The battle at Bethesda Church. From the times-dispatch, August 13th, 1905.Graphic description of it by Lieutenant Colonel C. B. Christian.
The color bearer killed.One among the bloodiest Contests of the great war of the Sixties.
[For the privation of, and the list of the officers under fire on Morris Island, see Vols. XII, and XVIII, Southern Historical Society Papers, the latter by Hon. Abe Fulkerson, late Colonel 63rd Tennessee Infantry.—Ed.]
The sharp combat at Bethesda Church, on the afternoon of May 30th, 1864, was the beginning of the series of battles at Cold Harbor, which wound up by the decisive repulse of Grant on June 3d. Our loss on that occasion, except in Pegram's brigade, was small, says General Early in his report, which is found in Vol. 51, Part 1, Series 1, of the War Records, Serial Number 107. He was at that time commanding Ewell's corps. Colonel Edward Willis,1 of Georgia, and Col. J. B. Terrill, of the Thirteenth Virginia, had both been named as Brigadier Generals, but were killed ere their commissions reached them. Willis was a brilliant young officer of great promise and of distinguished service. A West Pointer by training, he had won a name which will live in the annals of the Army of Northern Virginia. Colonel J. B. Terrill was a graduate of the Virginia Military Institute; had commanded the Thirteenth Virginia with great courage and skill, succeeding James A. Walker and A. P. Hill as colonel of a regiment which had no superiority in the Confederate  Army. His brother, General Terrill, of the United States Army, was a West Pointer, and had been killed at Perryville, Ky. Colonel Christian's account of this combat gives us a picturesque glimpse of the charge of the Forty-ninth Virginia Regiment, which made its mark under Colonel (Governor) William Smith, at First Manassas, and sustained its reputation to the close of its career. Colonel Christian was a V. M. I. man and one of those sturdy fighting men who always had ‘his place in the picture by the blasting of the guns.’ His adventures from Bethesda Church to Morris island bring vividly before the mind the days that verily ‘tried men's souls.’ The army was so steadily fighting at the time of this action that reports are scant, and Colonel Christian is doing his State and his comrades worthy service in thus giving his memory of valiant deeds.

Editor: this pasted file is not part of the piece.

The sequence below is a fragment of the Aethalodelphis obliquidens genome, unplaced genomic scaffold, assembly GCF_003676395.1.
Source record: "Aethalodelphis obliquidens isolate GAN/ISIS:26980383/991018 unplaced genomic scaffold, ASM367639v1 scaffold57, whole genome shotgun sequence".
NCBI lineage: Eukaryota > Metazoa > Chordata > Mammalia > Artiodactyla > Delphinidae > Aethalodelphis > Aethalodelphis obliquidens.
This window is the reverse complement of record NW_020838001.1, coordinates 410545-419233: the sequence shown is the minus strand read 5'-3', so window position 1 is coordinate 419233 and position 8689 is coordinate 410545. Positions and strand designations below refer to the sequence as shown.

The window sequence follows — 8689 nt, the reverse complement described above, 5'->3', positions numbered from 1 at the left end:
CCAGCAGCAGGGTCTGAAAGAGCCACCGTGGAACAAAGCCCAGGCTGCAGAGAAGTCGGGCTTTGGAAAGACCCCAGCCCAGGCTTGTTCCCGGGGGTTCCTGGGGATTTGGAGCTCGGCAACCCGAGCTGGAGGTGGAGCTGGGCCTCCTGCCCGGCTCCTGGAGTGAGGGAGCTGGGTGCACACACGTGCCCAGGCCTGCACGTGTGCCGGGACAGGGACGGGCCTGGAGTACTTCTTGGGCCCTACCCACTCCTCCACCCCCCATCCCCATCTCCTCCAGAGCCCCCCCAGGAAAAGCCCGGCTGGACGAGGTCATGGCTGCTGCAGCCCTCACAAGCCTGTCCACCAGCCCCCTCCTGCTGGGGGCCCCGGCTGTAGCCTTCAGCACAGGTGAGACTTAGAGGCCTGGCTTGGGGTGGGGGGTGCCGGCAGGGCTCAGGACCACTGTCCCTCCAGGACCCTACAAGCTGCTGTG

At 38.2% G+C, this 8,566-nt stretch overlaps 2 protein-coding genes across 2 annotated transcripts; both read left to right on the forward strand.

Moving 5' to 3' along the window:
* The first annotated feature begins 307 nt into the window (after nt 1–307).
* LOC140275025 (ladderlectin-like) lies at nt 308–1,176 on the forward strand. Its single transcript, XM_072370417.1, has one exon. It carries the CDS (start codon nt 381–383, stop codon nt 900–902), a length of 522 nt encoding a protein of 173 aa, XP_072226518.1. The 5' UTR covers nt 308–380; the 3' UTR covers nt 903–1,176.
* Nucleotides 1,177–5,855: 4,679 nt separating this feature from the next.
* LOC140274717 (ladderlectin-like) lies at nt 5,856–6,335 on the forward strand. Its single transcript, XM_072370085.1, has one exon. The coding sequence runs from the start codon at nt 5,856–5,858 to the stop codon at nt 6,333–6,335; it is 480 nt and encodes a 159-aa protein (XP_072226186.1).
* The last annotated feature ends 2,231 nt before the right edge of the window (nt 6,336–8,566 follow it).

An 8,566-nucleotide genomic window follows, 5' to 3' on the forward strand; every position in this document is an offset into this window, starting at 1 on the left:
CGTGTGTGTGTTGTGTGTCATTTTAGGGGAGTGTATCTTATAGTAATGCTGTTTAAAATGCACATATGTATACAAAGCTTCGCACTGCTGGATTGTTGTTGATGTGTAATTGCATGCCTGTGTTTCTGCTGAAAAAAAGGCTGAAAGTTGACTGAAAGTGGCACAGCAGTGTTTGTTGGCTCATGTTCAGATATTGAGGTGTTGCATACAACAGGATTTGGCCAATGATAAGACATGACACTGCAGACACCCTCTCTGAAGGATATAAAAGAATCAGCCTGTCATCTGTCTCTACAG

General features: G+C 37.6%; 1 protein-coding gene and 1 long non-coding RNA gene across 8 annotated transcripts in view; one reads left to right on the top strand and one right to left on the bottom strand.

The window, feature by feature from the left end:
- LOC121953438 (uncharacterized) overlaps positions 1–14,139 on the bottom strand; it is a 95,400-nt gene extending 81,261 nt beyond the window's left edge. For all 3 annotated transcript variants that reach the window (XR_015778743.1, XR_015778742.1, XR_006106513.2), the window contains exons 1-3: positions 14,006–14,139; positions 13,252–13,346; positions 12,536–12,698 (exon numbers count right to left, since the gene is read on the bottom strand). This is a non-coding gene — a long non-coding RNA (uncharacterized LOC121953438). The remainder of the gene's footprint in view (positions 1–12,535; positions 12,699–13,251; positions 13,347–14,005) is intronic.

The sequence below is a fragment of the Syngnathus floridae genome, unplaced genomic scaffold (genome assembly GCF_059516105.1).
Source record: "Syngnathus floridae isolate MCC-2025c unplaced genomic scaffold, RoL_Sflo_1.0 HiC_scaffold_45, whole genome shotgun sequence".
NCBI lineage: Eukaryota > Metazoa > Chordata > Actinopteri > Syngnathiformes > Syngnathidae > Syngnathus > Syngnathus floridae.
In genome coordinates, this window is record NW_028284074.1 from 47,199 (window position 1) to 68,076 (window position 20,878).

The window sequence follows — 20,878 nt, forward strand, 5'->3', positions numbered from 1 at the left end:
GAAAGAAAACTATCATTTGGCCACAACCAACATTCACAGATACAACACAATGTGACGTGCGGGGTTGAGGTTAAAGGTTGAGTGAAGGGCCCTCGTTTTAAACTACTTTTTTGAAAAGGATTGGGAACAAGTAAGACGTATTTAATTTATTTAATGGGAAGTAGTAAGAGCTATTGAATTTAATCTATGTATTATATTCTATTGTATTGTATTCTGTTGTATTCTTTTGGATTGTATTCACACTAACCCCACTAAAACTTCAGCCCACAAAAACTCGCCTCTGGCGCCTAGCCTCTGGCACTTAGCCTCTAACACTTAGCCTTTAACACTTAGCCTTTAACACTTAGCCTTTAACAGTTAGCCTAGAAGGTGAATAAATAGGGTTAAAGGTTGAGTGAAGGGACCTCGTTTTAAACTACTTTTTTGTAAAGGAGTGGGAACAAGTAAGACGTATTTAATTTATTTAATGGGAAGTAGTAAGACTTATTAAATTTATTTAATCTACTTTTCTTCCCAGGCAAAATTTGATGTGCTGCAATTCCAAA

Editor of The Times-Dispatch.Sir–This was the bloodiest fight of our Civil War considering the number engaged on our side. The per cent. in killed and wounded was three times as great as that of the French at the battle of Waterloo. The loss of officers was full ninety per cent. of all engaged (mostly killed.) It was there the dashing Colonel Edward Willis, of the 12th Georgia (in temporary command of our brigade), was killed. His staff officer, the chivalrous young Lieutenant Randolph,2 of Richmond, also was killed; 'twas there the brave Col. J. B. Terrill, of the Thirteenth Virginia, ended his useful career, as did, also, Major Watkins, the brave soldier of the Fifty-second. 'Twas there Colonel J. C. Gibson, like an old ‘war-horse,’ always scenting the battle in the breeze, came down from the hospital on one leg and got the other shattered to pieces. In fact, every field officer and nearly every company officer in the brigade, present in action, was either killed or wounded. General Lee's lines were formed at right angles to the——road leading down James River near second Cold Harbor. The enemy on our front shifted  their position and threw up earthworks lower down on the road, and parallel to it. Orders came to Early's old brigade (the fourth Virginia), composed of the Forty-ninth, Fifty-second, Fifty-eighth, Thirty-first and Thirteenth Regiments, to march down the road and make a reconnoissance preliminary to second Cold Harbor battle. Our regiment, the Forty-ninth, Virginia, having lost nine color bearers in the battles from Wilderness to Richmond, I went down the line to select another. I came to a tall, lanky, beardless boy, from Amherst, with a ‘red cap’ on, so soon to die, but to die game. I said, ‘Orendorf, will you carry the colors?’ He replied, ‘Yes, Colonel, I will carry them. They killed my brother the other day; now damn them let them kill me too.’ He took the flag, so soon to be his winding sheet, and the brigade was marched out and down the road, the Forty-ninth at his head, for some distance, and halted, General Ramseur ‘bossing the job.’ I then heard a single piece of artillery firing at intervals in a strip of woods on the left, and being at the head of the column, I heard General Ramseur say to General Early: ‘General, let me take that gun out of the wet.’ General Early vigorously advised and protested against it. Ramseur insisting, General Early finally acquiesced in the move.